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The Beggars by James McNeill Whistler (1879-80) antique laid paper trimmed by the artist

Previous exhibitions looked at Whistler and Nature (8 January to 17 March 2019), and The Gentle Art (29 January to 12 May 2019) looked at friends and strangers in Whistler’s prints. Palaces in the Night: The urban landscape in Whistler’s prints (4 June 2019 to 8 September) picks up the story of James Abbott McNeill Whistler's artistic life in Europe, and provides another opportunity to discover the different printing techniques he used, including Burr and Impression as well etchings, drypoint and lithography.

In 1855, at the age of 21, Whistler left America to study art in Paris. He never returned to his homeland but instead settled in London, where he made his name as an artist. Palaces in the Night is devoted to his cityscapes, ranging from the early 'French set' of the 1850s to the late etchings of Brussels and Amsterdam.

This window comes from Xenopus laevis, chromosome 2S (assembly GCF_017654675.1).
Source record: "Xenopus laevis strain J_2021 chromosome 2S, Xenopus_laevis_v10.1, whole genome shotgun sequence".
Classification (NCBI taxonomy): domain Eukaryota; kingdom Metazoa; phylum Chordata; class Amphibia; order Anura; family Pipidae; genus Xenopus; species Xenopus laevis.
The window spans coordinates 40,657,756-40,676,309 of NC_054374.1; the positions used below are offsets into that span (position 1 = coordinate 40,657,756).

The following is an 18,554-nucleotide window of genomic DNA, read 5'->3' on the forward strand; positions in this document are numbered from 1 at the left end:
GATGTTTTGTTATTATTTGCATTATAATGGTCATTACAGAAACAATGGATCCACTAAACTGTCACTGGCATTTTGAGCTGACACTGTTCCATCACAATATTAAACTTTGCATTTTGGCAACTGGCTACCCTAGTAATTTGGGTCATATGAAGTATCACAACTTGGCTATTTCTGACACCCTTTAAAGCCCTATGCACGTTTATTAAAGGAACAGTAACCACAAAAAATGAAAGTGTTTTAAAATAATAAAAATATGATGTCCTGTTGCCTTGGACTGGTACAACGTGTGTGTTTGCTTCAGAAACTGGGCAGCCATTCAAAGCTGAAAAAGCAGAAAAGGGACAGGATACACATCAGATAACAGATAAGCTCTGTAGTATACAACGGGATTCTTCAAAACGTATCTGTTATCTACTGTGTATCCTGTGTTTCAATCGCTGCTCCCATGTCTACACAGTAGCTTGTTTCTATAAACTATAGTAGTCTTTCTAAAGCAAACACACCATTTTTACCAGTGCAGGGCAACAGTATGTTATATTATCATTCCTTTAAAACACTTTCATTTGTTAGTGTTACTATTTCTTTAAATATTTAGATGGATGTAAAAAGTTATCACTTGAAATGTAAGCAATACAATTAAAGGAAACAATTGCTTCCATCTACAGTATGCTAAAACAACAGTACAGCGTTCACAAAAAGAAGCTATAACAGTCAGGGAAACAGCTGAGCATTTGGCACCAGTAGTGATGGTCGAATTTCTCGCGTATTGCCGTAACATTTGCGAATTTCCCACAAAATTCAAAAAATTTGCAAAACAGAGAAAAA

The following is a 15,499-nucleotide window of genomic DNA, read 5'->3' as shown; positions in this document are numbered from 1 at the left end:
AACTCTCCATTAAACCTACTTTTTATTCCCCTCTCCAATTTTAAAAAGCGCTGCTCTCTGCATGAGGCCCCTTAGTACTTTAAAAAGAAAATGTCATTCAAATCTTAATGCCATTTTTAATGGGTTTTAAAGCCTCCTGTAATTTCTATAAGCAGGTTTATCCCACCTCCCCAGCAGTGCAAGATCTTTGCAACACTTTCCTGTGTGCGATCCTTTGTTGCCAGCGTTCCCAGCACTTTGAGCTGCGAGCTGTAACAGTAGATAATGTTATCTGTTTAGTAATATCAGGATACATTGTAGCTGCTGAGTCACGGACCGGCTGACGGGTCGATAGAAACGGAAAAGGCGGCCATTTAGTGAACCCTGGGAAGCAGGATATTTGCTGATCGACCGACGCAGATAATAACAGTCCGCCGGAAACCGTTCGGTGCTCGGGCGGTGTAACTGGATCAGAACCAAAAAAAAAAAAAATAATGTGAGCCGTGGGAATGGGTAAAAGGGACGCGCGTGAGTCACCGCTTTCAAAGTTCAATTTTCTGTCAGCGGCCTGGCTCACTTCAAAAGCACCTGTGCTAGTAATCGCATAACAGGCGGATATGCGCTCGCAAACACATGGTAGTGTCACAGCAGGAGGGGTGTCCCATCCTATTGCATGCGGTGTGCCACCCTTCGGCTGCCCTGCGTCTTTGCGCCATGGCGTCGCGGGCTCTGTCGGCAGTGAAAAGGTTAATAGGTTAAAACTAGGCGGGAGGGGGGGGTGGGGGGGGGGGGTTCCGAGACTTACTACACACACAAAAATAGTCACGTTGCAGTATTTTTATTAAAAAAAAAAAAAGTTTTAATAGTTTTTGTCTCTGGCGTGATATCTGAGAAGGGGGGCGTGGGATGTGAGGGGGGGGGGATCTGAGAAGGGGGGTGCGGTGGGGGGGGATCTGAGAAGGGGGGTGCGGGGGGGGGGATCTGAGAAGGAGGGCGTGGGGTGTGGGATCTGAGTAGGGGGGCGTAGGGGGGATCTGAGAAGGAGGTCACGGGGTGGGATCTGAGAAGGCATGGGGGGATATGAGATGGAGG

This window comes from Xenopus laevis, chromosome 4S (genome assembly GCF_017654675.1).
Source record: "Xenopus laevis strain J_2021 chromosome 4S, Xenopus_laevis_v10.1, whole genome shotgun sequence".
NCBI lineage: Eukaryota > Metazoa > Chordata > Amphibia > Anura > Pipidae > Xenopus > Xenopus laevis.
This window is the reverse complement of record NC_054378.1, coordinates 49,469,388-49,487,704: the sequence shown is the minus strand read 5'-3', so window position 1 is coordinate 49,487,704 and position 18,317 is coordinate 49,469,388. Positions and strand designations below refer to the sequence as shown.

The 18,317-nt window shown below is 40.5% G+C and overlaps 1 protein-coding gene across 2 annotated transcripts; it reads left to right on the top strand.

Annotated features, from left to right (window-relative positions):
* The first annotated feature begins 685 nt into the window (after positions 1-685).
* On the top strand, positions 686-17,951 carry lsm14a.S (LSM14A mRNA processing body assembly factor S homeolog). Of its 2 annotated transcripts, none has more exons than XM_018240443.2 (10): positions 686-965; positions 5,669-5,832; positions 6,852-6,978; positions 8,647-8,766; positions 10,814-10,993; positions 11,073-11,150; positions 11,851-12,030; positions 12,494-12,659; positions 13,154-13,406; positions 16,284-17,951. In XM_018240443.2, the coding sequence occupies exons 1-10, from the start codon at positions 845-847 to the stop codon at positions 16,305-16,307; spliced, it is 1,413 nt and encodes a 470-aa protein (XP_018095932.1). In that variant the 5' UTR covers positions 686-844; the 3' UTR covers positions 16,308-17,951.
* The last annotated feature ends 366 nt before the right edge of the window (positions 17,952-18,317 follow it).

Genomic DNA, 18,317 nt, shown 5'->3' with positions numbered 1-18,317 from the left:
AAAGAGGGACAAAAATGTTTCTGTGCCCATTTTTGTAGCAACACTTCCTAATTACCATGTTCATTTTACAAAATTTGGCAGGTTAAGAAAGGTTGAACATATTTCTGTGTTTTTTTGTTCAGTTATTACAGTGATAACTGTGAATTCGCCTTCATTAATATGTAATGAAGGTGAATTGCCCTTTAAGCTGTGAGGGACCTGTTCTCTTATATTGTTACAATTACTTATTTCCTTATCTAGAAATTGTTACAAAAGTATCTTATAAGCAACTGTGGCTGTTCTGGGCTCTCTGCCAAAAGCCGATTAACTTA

The exhibition also offers the opportunity to see a spectacular impression of The Doorway - one of a series of twelve prints known as the ‘First Venice Set’. First etched in 1879-80 and published by The Fine Art Society, Whistler intended to print 100 impressions of The Doorway but by his death in 1903, only 84 had been printed, 16 short! 

The Doorway by Whistler
Whistler’s progression from crisp realism to atmospheric impressionism can be seen in his images of London and the Thames. Nocturne: The River at Battersea, (1878) is a particularly evocative lithotint on display. 

Prints of this date give visual expression to his later, famous Ten O’Clock Lecture of 1885: ‘the evening mist clothes the riverside with poetry, as with a veil – and the poor buildings lose themselves in the dim sky – and the tall chimneys become campanile – and the warehouses are palaces in the night – and the whole city hangs in the heavens’.

 

Image: The Beggars by JAM Whistler (1879-80) antique laid paper trimmed by the artist

Image: The Doorway  by JAM Whistler (1879-80) printed with surface tone and ‘monotype’ wiping in brown ink

Images: © Fitzwilliam Museum

Posted on : 
Monday 13 May 2019